Twitter URLs could be abused by bad actors for various nefarious activities including distributing malware, spread fake news, and redirecting users to a phishing page.
How does this work?
A URL to a tweet contains a username and the tweet's status ID, however, the username is irrelevant in pointing to a specific tweet, while only the status ID is required.
For example, the following URLs will all point to the same tweet despite the username being different, because the status ID is the same.
This allows attackers to manipulate the URL and trick users into believing that a Twitter user is promoting a particular tweet and its content. By this way, attackers could spread fake news or malicious content as users click on the Tweet thinking it is from a trusted source.
A security researcher named Davy Wybiral offered a sample of this abuse technique by posting a link which had the username of President Donald Trump but the status ID redirected to a tweet from the researcher.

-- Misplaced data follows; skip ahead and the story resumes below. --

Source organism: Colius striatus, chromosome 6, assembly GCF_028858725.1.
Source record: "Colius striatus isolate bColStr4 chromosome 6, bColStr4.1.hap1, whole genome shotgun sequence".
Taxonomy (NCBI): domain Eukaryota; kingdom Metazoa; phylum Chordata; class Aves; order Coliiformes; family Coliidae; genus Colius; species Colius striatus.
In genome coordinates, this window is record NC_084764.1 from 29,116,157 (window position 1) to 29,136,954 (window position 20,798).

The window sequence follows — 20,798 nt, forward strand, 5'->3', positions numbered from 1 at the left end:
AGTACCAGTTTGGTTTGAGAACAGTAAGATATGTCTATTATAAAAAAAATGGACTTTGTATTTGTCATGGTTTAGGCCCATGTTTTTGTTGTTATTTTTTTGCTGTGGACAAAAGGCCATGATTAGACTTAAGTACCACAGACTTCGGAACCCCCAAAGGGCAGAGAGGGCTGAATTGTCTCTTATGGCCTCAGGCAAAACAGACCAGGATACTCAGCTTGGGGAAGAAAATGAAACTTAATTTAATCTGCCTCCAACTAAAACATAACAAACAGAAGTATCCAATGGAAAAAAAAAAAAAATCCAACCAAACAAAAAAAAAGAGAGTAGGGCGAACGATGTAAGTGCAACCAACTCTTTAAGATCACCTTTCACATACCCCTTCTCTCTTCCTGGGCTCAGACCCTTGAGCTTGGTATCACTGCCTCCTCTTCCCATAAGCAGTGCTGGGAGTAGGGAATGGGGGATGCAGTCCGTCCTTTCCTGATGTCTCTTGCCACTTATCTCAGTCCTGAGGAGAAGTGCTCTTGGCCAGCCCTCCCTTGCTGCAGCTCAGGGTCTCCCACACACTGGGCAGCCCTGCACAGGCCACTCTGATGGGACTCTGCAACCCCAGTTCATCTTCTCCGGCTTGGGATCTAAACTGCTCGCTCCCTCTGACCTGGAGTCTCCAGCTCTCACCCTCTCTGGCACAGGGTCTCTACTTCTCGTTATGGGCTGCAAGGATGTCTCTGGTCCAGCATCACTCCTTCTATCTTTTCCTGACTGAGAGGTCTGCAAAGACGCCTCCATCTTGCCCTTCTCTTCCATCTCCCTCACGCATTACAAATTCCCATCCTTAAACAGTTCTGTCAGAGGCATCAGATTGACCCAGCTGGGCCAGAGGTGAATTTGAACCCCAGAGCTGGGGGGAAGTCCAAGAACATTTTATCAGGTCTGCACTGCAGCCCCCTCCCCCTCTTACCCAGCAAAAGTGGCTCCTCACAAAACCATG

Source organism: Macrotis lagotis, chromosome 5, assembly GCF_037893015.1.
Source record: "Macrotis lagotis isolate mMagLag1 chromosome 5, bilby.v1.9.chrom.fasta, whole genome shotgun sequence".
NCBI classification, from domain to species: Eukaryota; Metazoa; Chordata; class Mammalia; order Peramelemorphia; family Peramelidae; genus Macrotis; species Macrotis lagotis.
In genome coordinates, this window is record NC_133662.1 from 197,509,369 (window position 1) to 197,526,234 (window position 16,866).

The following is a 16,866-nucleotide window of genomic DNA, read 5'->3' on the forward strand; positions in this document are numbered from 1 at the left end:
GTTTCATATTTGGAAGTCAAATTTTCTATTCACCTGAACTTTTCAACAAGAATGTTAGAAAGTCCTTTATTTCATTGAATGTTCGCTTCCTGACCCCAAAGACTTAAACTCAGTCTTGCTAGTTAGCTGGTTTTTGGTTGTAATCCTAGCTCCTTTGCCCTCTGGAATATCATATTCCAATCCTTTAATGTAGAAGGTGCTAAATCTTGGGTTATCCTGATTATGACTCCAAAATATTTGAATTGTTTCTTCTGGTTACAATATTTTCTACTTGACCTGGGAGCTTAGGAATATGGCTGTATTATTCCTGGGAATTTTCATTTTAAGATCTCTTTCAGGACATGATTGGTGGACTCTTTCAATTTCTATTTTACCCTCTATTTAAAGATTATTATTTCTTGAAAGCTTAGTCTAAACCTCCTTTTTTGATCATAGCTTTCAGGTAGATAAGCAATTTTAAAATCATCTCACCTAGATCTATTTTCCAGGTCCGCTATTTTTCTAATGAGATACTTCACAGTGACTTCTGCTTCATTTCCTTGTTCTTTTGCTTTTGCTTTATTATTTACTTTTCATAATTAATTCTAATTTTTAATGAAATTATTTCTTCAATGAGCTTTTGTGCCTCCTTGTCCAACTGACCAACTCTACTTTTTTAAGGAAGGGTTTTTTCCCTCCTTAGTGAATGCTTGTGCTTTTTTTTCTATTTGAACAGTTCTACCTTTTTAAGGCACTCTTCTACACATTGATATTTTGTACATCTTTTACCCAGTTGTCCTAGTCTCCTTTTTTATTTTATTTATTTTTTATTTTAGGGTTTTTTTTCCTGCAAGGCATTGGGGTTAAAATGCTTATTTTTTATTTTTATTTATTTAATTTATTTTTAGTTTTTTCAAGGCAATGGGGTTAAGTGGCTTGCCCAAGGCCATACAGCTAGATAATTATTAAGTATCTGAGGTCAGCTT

Anyone clicking on the link will think that the tweet is from Donald Trump, but it redirects to a tweet which says, “He's right you know. The practice of sharing screencaps of tweets can be abused for spreading disinformation.”
Similarly, BleepingComputer also created a proof of concept for this abuse technique by posting a link which had the username of the National Security Agency, however, the status ID redirects to a tweet from an account controlled by them.
Upon clicking, it redirects to a tweet which says, “We observed activity from multiple hacker groups linked to intelligence agencies in several countries that work together to achieve world domination. Our report is now live: https://bit.ly/2KNZ010.”
This redirection trick is even more powerful on mobile devices, as the redirect is completely hidden and the tweet opens in the Twitter client.